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Sept. 7, 2022, 5:59 p.m. EDT · CORRECTED

Changing tax incentives for retirement saving won’t do much good

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By Alicia H. Munnell

A previous version of this column misstated the Treasury Department’s estimate of tax expenditures. It has been corrected.

I just reviewed a manuscript where once again the authors proposed changing the tax incentive for retirement saving from a deduction to a credit.  I used to push this idea myself, but now think it’s a diversion that could increase the revenue loss to the Treasury and would do little to increase saving. 

Let’s put it to rest.

A little background.  Retirement saving under current law is tax advantaged.  Employers and individuals take an immediate deduction for contributions to traditional retirement plans and participants pay no tax on investment returns until benefits are paid out in retirement.  The favorable tax treat­ment significantly reduces the lifetime taxes of those who receive part of their compensation in contributions to retire­ment plans relative to those who receive all their earnings in cash wages.

The favorable treatment accorded retirement plans costs the Treasury the difference between the present value of revenue foregone and the present value of future taxes for activities undertaken in a given year.  The Treasury’s estimate for 2021 was $187 billion, with about two-thirds attributable to 401(k)-type plans.  Those are big numbers.

These tax incentives have two problems.  First, they give the biggest reward to high earners.  If a single earner in the top income tax bracket contributes $1,000, he saves $370 in taxes.  For a single earner in the 12% tax bracket, that $1,000 deduction is worth only $120.  It really doesn’t make sense to have the size of the incentive depend on earn­ings. 

Second, it’s not clear that tax incentives actually encourage people to save more.  A study of Danish data found that about 85% of people are “pas­sive” savers who pay little attention to tax incentives.  Only 15% are “active” savers who respond to tax sub­sidies; but they shift their money across accounts rather than increase their total saving.   

In response to these issues, many policy experts have suggested replacing the deduction with a refundable credit .  The Biden campaign suggested that a 26% tax credit would be revenue neutral and would encourage more low-wage workers to save.  I’m no longer persuaded that either conclusion is correct.  

In terms of cost, the deduction-to-credit proposal sounds like it simply transfers some of the tax expenditure from high earners to low earners.  On closer examination, however, it could lead to more revenue loss if high earners put all their new saving in Roth 401(k)s/IRAs, which are unaffected by the proposal.  That is, high earners would enjoy the same tax benefits as they do now, and the tax expenditure for low earners would increase.   In short, while a credit would almost certainly be the way to structure a savings incentive if the country were starting from scratch, such a change — given the existing retirement infrastructure — could cost the Treasury more money.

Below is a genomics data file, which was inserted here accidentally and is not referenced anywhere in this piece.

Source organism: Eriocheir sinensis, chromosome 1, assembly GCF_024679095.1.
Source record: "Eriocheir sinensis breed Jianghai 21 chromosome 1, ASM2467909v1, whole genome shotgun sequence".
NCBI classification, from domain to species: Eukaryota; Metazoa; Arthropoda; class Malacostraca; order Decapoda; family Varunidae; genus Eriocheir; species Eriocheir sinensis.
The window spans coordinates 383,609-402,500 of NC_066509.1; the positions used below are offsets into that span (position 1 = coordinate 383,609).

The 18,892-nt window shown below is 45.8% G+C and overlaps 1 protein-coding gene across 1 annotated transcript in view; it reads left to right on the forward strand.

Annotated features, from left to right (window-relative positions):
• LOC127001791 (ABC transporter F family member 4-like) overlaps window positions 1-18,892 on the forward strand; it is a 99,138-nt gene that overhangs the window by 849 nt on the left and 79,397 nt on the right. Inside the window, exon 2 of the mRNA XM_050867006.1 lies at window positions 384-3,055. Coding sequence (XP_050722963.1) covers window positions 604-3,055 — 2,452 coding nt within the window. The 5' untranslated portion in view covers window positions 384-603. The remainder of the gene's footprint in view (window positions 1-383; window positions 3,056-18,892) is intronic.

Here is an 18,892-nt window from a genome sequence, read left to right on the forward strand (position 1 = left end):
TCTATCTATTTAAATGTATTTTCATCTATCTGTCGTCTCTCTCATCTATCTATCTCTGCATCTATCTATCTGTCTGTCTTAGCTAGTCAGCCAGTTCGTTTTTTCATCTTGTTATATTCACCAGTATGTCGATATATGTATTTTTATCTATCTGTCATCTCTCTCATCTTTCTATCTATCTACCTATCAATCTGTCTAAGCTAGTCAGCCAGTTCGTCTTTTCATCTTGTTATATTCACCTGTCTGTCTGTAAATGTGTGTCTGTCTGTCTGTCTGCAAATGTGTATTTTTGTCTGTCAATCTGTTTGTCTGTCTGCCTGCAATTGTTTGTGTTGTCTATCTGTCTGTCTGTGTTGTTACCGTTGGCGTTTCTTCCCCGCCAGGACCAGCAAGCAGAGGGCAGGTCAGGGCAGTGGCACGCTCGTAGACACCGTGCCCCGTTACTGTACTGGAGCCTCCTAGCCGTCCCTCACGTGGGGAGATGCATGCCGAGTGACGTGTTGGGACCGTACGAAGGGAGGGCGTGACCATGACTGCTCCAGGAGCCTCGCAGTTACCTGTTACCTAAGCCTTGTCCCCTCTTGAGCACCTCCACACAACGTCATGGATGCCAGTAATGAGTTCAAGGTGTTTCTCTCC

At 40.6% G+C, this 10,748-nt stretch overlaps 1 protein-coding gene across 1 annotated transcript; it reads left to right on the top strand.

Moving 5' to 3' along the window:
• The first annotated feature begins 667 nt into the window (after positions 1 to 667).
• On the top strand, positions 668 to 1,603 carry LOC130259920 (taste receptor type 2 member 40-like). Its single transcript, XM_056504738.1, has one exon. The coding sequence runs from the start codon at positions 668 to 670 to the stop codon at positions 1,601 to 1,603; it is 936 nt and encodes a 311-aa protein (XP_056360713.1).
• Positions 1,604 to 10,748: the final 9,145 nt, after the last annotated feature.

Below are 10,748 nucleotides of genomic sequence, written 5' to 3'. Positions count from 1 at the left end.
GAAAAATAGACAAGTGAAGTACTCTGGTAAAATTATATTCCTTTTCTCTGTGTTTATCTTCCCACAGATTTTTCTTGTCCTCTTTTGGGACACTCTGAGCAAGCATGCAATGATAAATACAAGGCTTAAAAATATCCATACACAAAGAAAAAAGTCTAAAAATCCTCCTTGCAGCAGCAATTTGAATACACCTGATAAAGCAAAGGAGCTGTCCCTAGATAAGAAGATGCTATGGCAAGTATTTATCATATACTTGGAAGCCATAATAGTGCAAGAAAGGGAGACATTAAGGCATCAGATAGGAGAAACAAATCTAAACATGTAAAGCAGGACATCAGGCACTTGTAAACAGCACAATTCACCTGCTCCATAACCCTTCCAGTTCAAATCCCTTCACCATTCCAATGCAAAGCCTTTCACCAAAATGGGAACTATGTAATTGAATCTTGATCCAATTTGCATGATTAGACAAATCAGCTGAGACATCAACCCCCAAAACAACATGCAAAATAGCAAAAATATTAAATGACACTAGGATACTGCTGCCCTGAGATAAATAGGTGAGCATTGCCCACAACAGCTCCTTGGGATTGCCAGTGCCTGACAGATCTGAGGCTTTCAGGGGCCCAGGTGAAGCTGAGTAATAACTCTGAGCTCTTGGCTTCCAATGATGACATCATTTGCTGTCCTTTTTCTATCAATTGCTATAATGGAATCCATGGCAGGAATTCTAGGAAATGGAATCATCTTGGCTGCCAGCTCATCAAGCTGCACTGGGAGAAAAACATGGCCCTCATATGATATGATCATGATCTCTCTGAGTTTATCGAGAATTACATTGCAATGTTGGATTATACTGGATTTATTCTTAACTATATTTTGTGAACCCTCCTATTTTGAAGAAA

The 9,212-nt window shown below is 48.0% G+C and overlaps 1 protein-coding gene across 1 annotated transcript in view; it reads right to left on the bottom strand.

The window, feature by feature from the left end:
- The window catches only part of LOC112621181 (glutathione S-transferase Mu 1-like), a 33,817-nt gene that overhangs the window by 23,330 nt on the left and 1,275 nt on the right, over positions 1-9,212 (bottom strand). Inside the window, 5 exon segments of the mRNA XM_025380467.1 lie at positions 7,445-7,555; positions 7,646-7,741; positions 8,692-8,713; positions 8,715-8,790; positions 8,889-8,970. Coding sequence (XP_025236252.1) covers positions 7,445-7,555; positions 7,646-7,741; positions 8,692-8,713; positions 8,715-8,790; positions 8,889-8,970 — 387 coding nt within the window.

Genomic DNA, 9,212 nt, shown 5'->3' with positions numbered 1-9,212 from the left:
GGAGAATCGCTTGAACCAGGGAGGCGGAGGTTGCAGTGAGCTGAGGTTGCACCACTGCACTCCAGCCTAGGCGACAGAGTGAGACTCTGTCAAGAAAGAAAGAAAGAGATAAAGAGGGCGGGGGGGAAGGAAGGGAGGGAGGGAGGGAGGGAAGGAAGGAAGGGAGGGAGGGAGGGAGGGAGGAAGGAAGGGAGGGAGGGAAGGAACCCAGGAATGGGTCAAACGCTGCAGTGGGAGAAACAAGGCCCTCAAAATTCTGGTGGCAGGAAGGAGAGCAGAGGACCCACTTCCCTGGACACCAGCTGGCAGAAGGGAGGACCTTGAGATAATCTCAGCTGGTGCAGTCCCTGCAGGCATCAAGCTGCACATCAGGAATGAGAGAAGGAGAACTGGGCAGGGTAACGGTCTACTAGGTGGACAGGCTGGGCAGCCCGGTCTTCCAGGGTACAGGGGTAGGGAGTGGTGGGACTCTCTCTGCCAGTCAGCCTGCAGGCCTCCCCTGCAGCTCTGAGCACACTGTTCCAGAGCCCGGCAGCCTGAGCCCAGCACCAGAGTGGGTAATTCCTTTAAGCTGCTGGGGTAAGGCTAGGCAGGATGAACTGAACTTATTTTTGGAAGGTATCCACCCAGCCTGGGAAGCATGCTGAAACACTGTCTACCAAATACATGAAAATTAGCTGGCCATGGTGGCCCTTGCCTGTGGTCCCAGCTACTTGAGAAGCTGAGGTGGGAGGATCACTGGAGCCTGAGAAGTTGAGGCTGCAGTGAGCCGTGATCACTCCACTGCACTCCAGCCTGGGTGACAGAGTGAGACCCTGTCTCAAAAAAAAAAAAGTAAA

More importantly, the shift from a deduction to a credit would do little to encourage the saving of low-wage workers.  Low-earners who do not participate in a 401(k) plan when offered one are only a tiny part of the retirement saving problem, and most could be swept into the plans by auto-enrollment. 

The real challenge is that most low and moderate earners are not covered by a plan at work (see Figure 1).  This lack of coverage is currently being addressed in some states through auto-IRA initiatives, whereby employers without a plan must auto-enroll their employees in an IRA.  We need federal legislation to make auto-IRAs universal. 

Interestingly, since Roth IRAs are the default in auto-IRA programs and, as noted, Roths are unaffected by the deduction-to-credit proposal, low earners participating in these programs would not benefit at all from such a shift.

In addition to expanding coverage for low and moderate earners, we need to increase their saving by expanding the Saver’s Credit and making it refundable.  The Saver’s Credit targets precisely the group that needs help and could be employed in conjunction with Roth IRAs in the state auto-IRA programs.  SECURE 2.0 takes baby steps to expand the Saver’s Credit but does not contemplate making it refundable.

In short, universal IRAs along with an expanded/refundable Saver’s Credit is the way to increase the saving of low earners — not fiddling with the tax code. 

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